Ticket #19871 (closed defect: wontfix)
gdb @ 6.8 fails to build everything
|Reported by:||dweber@…||Owned by:||dweber@…|
|Keywords:||Cc:||f.baart@…, karoly@…, alexoedelman@…, captsolo@…, larry.velazquez@…|
I put this Portfile together in the hope that the build and install would be smooth. It's not. It may be that the automatic detection of the target architecture is wrong. The main concern is this:
checking build system type... i386-apple-darwin9.7.0 checking host system type... i386-apple-darwin9.7.0 checking target system type... i386-apple-darwin9.7.0 checking for a BSD-compatible install... /usr/bin/install -c checking whether ln works... yes checking whether ln -s works... yes checking for gcc... /usr/bin/gcc-4.0 checking for C compiler default output file name... a.out checking whether the C compiler works... yes checking whether we are cross compiling... no checking for suffix of executables... checking for suffix of object files... o checking whether we are using the GNU C compiler... yes checking whether /usr/bin/gcc-4.0 accepts -g... yes checking for /usr/bin/gcc-4.0 option to accept ANSI C... none needed checking whether we are using the GNU C++ compiler... yes checking whether /usr/bin/g++-4.0 accepts -g... yes checking for gnatbind... no checking for gnatmake... no checking whether compiler driver understands Ada... no checking how to compare bootstrapped objects... cmp --ignore-initial=16 $$f1 $$f2 *** This configuration is not supported in the following subdirectories: bfd opcodes gdb sim (Any other directories should still work fine.)
So what is happening is the build and install is working, but only partially. It would be preferable that the build fails at this point, but it does not!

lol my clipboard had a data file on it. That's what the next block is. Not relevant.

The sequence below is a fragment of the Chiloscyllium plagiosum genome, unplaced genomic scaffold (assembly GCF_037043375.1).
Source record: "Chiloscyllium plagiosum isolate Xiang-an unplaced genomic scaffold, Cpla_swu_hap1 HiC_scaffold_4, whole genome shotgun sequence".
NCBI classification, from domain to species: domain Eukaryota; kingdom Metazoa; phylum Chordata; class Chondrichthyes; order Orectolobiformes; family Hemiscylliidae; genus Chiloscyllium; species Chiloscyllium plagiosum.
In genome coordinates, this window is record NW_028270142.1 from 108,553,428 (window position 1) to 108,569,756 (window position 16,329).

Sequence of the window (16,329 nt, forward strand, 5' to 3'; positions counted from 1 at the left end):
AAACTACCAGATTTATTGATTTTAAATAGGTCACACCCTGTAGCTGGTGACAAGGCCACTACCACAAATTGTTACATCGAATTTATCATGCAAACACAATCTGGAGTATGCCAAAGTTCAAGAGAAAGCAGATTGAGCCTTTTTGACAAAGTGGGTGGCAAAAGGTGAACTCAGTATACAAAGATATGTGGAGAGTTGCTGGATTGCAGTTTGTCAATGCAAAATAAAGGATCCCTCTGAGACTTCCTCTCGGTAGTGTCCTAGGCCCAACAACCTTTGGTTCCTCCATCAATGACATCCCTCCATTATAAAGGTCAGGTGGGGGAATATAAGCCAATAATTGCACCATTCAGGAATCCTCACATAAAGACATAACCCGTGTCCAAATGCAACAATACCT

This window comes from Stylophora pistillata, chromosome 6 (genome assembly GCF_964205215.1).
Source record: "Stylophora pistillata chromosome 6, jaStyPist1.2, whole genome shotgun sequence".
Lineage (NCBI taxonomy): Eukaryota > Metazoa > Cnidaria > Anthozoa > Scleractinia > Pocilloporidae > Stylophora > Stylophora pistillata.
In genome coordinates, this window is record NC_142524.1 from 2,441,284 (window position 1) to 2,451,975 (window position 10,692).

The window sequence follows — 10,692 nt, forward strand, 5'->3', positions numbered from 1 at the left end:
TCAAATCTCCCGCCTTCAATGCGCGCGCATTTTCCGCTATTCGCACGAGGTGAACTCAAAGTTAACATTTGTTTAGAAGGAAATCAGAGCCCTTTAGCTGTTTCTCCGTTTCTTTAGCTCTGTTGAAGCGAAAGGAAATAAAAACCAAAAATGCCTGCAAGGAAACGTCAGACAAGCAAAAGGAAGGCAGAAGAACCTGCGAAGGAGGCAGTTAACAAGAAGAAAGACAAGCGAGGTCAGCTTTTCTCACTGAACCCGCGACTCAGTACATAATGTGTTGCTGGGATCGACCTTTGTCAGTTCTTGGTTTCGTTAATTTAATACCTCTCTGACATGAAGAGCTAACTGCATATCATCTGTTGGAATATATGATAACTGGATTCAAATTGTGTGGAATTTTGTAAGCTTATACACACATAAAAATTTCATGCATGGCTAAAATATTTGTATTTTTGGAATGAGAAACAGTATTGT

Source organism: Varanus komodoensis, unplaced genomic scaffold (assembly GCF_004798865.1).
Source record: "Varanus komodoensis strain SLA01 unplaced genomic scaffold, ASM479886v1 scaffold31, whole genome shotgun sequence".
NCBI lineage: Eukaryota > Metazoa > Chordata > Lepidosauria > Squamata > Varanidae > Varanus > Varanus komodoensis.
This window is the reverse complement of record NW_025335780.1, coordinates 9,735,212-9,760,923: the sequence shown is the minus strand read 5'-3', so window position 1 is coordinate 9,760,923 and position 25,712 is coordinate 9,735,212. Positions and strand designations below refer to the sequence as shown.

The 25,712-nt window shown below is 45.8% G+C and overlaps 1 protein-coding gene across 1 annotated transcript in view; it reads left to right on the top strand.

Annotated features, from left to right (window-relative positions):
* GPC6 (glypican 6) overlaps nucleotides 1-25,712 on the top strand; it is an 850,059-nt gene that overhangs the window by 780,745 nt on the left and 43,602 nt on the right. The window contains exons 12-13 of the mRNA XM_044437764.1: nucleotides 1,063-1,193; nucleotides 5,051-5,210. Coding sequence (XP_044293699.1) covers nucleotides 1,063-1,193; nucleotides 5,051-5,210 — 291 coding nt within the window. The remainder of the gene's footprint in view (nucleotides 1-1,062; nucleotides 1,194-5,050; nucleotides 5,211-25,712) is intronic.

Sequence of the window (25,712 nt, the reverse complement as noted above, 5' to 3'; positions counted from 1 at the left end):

It looks like the main thing to get right is the target platform identifier. I looked into it briefly, but it's not resolved yet. I would hope that if the target platform is identified correctly (and fully supported by gdb 6.8), the port will be functional.
If anyone has the motivation and patience to look into it further (as I will when I get time), the first thing to do is to run port in debug mode, i.e.:
sudo port -d destroot gdb
This will provide a lot of information on what port is doing. The destroot target does the configure and build, then runs make install with a custom DESTDIR. MacPorts uses that DESTDIR, called destroot, as a way to parse the files in the port, install the files into /opt/local/var/macports/software/gdb/ and then activate the port with hard links in /opt/local to the files in the software/gdb installation.
The destroot path for this port is
The pitiful truth is that the only files currently installed there are:
.../destroot/ .../destroot//opt .../destroot//opt/local .../destroot//opt/local/lib .../destroot//opt/local/lib/libiberty.a .../destroot//opt/local/share .../destroot//opt/local/share/info .../destroot//opt/local/share/info/configure.info .../destroot//opt/local/share/info/standards.info
- Status changed from new to assigned
- Owner changed from dweber to dweber@…
- Status changed from assigned to closed
- Resolution set to wontfix